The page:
• Human actions, including using fossil fuels or building in coastal areas, are making natural disasters more dangerous, according to climate experts. [The New York Times]
• The authorities in London are investigating a possible hate crime after a car rammed into a crowd outside a mosque, injuring three people. [The Guardian]
• British police are also investigating a new allegation of sexual assault against the disgraced movie producer Harvey Weinstein. [The New York Times]
• Justice served cold: The Marchant Glacier in Antarctica was renamed the Matataua Glacier after the person it was named for, the geologist David Marchant, was sanctioned for sexual harassment. [Science]
• Whoops: Cathay Pacific, a Hong Kong-based airline, misspelled its own name on a plane. [BBC]
Tips for a more fulfilling life.
• Lucerne is so beautiful that it seems Photoshopped, our 52 Places Traveler said. But after a helpful stranger returned her lost laptop, she found the “hospitality and human kindness” the most remarkable thing about this city in the Swiss Alps.
• The N.H.L. held some preseason games in China and even brought in the hockey great Wayne Gretzky in a bid to expand its audience ahead of the 2022 Beijing Olympics. But the league is decades — and millions of fans — behind the N.B.A.
• Are Bert and Ernie gay? A writer for “Sesame Street” seemed to say so in an interview that rippled across the internet. But the Sesame Workshop, the nonprofit behind the popular children’s show, said they’re just “best friends.” The mystery prevails.
The typhoon that has been battering parts of Asia in the past week is named Mangkhut. What does the name mean, and why did the Philippines call the storm Ompong instead?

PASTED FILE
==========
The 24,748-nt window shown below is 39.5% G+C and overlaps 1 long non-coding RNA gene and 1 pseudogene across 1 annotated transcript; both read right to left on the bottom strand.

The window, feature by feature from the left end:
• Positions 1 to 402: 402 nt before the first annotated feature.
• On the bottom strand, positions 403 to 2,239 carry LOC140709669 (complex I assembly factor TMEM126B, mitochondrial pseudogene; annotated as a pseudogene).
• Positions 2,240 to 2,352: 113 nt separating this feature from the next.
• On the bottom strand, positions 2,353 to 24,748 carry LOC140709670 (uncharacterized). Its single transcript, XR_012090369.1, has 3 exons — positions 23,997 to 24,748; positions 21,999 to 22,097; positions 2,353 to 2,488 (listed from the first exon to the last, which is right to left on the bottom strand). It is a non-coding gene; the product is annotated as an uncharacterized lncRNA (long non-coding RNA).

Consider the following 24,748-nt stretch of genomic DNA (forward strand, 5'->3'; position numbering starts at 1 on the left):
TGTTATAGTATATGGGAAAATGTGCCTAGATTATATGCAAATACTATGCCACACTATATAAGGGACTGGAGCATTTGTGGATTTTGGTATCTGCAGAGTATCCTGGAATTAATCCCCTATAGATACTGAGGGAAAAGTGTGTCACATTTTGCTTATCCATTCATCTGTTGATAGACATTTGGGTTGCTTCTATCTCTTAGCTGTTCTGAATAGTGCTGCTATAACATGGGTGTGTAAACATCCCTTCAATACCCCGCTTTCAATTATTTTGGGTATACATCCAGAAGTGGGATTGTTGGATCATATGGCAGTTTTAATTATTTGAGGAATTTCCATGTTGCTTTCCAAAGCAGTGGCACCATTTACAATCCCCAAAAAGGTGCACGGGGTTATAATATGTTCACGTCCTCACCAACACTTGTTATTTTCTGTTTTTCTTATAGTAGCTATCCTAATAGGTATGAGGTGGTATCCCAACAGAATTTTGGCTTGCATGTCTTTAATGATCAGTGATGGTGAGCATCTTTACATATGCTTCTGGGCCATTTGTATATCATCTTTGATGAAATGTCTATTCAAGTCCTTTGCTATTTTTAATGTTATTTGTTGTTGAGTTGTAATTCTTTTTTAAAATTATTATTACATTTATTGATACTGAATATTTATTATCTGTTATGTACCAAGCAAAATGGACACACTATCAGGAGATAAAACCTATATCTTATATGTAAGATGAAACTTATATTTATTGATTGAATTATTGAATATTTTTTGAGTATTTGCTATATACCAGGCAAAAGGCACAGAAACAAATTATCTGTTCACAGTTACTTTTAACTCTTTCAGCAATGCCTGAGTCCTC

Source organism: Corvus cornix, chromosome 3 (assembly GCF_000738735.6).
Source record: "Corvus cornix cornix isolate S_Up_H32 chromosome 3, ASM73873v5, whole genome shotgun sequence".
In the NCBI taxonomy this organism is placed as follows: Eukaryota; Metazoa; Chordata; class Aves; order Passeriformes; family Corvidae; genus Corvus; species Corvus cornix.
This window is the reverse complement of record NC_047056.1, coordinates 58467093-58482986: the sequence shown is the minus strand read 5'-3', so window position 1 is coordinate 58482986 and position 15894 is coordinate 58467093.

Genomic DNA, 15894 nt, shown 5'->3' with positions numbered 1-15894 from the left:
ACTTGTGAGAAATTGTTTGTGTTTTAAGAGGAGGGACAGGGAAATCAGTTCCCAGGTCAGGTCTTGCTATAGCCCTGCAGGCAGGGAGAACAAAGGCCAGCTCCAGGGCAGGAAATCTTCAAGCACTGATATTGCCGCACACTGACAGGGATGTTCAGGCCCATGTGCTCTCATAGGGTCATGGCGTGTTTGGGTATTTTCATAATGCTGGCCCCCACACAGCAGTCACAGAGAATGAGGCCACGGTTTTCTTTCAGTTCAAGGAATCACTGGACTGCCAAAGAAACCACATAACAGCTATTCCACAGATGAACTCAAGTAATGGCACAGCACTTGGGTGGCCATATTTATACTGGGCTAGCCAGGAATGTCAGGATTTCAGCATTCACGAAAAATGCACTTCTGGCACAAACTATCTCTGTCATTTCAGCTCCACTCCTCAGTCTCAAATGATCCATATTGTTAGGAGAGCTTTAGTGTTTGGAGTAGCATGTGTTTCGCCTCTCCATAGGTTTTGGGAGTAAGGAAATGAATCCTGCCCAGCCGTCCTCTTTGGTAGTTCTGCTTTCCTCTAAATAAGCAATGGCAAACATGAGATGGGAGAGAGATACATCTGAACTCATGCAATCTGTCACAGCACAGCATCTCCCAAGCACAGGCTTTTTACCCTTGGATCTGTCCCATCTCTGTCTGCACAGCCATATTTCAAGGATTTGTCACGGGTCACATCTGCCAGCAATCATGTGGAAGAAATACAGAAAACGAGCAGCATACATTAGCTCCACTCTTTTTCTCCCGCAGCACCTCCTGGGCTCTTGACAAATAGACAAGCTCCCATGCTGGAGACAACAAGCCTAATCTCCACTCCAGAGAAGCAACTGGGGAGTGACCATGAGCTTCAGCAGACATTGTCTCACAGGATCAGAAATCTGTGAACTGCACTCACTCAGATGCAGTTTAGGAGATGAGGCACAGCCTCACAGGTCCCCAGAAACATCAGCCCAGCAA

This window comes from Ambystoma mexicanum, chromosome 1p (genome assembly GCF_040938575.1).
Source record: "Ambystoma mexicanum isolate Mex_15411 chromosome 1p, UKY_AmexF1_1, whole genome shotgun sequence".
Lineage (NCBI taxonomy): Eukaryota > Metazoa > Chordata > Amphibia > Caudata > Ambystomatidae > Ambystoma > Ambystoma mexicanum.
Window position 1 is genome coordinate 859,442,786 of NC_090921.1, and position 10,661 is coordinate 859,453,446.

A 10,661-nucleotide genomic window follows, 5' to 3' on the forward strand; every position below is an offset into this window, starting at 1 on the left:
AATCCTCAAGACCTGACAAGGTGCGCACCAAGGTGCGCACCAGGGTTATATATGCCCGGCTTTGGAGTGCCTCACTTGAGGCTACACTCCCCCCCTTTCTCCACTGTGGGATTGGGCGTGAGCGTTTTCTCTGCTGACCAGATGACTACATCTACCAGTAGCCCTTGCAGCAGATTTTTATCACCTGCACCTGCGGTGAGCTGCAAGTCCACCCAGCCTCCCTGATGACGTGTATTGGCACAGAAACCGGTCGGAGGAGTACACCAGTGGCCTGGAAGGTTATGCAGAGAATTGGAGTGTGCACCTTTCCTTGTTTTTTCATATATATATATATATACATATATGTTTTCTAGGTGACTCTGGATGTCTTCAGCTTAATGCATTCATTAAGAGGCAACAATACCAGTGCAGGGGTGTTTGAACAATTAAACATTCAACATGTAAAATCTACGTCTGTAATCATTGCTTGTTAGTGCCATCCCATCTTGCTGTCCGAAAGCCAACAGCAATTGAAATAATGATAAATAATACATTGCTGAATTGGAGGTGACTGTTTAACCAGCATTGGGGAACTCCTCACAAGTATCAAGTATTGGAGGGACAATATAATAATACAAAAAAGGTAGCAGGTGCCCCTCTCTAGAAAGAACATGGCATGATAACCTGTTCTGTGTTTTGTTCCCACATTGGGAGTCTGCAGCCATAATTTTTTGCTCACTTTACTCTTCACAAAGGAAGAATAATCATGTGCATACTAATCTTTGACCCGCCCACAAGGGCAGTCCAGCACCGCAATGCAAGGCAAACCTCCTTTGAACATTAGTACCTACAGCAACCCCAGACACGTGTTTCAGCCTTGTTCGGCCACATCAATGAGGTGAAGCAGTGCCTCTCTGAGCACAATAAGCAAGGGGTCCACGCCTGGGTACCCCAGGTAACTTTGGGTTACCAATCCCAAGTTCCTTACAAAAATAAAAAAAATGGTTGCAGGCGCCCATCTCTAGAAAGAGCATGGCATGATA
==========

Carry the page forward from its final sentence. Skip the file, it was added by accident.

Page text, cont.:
“Mangkhut” is Thai for mangosteen, a reddish-purple fruit native to Southeast Asia, pictured above. The longtime New York Times journalist and food writer R.W. Apple Jr. once wrote that he would “rather eat one than a hot fudge sundae.”
“Words can no more describe how mangosteens taste than explain why I love my wife and children,” he wrote in 2003.
The mangosteen, which has a hard shell with white flesh inside, is cheap and plentiful in Asia but rarer and more expensive in the West, where it is nonetheless growing in popularity.
The task of naming typhoons falls to the Japan Meteorological Agency, which uses names sequentially from a list suggested by different countries. But when typhoons enter the Philippines’s “area of responsibility” for monitoring storms, they are assigned a different name by the national meteorological agency, which has issued its own list each year since it was established in 1972. Thus, Mangkhut becomes Ompong.
Local names, the agency reasons, are easier to remember in rural areas and make the storms feel more immediate, increasing the chance that people will take them seriously.
Jennifer Jett wrote today’s Back Story.
Your Morning Briefing is published weekday mornings and updated online. Sign up here to get it by email in the Australian, Asian, European or American morning. You can also receive an Evening Briefing on U.S. weeknights.
And our Australia bureau chief offers a weekly letter adding analysis and conversations with readers.
Browse our full range of Times newsletters here.
What would you like to see here? Contact us at firstname.lastname@example.org.